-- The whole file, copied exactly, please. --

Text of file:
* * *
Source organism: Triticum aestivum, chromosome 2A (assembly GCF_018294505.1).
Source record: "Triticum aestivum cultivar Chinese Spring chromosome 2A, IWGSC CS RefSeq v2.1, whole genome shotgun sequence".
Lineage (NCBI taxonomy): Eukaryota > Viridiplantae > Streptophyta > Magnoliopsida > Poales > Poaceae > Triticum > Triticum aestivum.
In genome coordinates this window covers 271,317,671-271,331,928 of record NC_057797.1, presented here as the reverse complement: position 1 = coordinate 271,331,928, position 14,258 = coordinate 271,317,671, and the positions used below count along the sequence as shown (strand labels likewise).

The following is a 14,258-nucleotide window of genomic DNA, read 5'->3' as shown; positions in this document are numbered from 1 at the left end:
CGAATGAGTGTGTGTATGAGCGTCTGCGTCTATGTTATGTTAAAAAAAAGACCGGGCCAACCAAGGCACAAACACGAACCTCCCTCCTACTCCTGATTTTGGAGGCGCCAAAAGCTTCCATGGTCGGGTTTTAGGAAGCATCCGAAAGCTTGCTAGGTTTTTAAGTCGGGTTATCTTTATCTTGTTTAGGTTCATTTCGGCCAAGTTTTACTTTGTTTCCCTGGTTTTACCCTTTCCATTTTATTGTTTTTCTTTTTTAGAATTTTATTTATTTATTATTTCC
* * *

Source organism: Triticum aestivum, chromosome 2A (assembly GCF_018294505.1).
Source record: "Triticum aestivum cultivar Chinese Spring chromosome 2A, IWGSC CS RefSeq v2.1, whole genome shotgun sequence".
Lineage (NCBI taxonomy): Eukaryota > Viridiplantae > Streptophyta > Magnoliopsida > Poales > Poaceae > Triticum > Triticum aestivum.
In genome coordinates this window covers 271,317,671-271,331,928 of record NC_057797.1, presented here as the reverse complement: position 1 = coordinate 271,331,928, position 14,258 = coordinate 271,317,671, and the positions used below count along the sequence as shown (strand labels likewise).

The following is a 14,258-nucleotide window of genomic DNA, read 5'->3' as shown; positions in this document are numbered from 1 at the left end:
CGAATGAGTGTGTGTATGAGCGTCTGCGTCTATGTTATGTTAAAAAAAAGACCGGGCCAACCAAGGCACAAACACGAACCTCCCTCCTACTCCTGATTTTGGAGGCGCCAAAAGCTTCCATGGTCGGGTTTTAGGAAGCATCCGAAAGCTTGCTAGGTTTTTAAGTCGGGTTATCTTTATCTTGTTTAGGTTCATTTCGGCCAAGTTTTACTTTGTTTCCCTGGTTTTACCCTTTCCATTTTATTGTTTTTCTTTTTTAGAATTTTATTTATTTATTATTTCC